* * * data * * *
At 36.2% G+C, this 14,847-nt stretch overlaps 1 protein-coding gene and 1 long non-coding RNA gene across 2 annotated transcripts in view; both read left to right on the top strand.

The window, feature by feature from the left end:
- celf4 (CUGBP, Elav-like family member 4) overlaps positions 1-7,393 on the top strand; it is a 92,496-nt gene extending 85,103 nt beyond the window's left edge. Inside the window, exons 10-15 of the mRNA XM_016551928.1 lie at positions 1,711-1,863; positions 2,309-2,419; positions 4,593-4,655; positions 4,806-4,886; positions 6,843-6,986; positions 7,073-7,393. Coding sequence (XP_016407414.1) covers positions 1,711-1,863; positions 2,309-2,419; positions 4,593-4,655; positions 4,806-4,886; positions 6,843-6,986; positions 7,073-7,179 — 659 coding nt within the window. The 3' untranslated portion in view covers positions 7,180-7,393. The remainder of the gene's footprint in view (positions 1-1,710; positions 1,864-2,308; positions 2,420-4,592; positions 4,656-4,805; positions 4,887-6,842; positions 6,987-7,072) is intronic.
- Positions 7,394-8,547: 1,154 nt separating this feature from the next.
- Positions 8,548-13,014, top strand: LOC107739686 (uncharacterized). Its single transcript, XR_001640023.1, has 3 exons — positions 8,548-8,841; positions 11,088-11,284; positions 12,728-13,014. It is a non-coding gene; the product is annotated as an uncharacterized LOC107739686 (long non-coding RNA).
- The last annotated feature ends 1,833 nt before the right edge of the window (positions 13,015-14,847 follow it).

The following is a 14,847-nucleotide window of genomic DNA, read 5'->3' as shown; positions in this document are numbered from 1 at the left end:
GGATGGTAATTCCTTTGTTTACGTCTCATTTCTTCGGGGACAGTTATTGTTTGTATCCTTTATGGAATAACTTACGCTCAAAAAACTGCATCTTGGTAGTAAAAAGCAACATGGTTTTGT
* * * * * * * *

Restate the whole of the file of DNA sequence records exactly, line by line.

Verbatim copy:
At 36.2% G+C, this 14,847-nt stretch overlaps 1 protein-coding gene and 1 long non-coding RNA gene across 2 annotated transcripts in view; both read left to right on the top strand.

The window, feature by feature from the left end:
- celf4 (CUGBP, Elav-like family member 4) overlaps positions 1-7,393 on the top strand; it is a 92,496-nt gene extending 85,103 nt beyond the window's left edge. Inside the window, exons 10-15 of the mRNA XM_016551928.1 lie at positions 1,711-1,863; positions 2,309-2,419; positions 4,593-4,655; positions 4,806-4,886; positions 6,843-6,986; positions 7,073-7,393. Coding sequence (XP_016407414.1) covers positions 1,711-1,863; positions 2,309-2,419; positions 4,593-4,655; positions 4,806-4,886; positions 6,843-6,986; positions 7,073-7,179 — 659 coding nt within the window. The 3' untranslated portion in view covers positions 7,180-7,393. The remainder of the gene's footprint in view (positions 1-1,710; positions 1,864-2,308; positions 2,420-4,592; positions 4,656-4,805; positions 4,887-6,842; positions 6,987-7,072) is intronic.
- Positions 7,394-8,547: 1,154 nt separating this feature from the next.
- Positions 8,548-13,014, top strand: LOC107739686 (uncharacterized). Its single transcript, XR_001640023.1, has 3 exons — positions 8,548-8,841; positions 11,088-11,284; positions 12,728-13,014. It is a non-coding gene; the product is annotated as an uncharacterized LOC107739686 (long non-coding RNA).
- The last annotated feature ends 1,833 nt before the right edge of the window (positions 13,015-14,847 follow it).

The following is a 14,847-nucleotide window of genomic DNA, read 5'->3' as shown; positions in this document are numbered from 1 at the left end:
GGATGGTAATTCCTTTGTTTACGTCTCATTTCTTCGGGGACAGTTATTGTTTGTATCCTTTATGGAATAACTTACGCTCAAAAAACTGCATCTTGGTAGTAAAAAGCAACATGGTTTTGT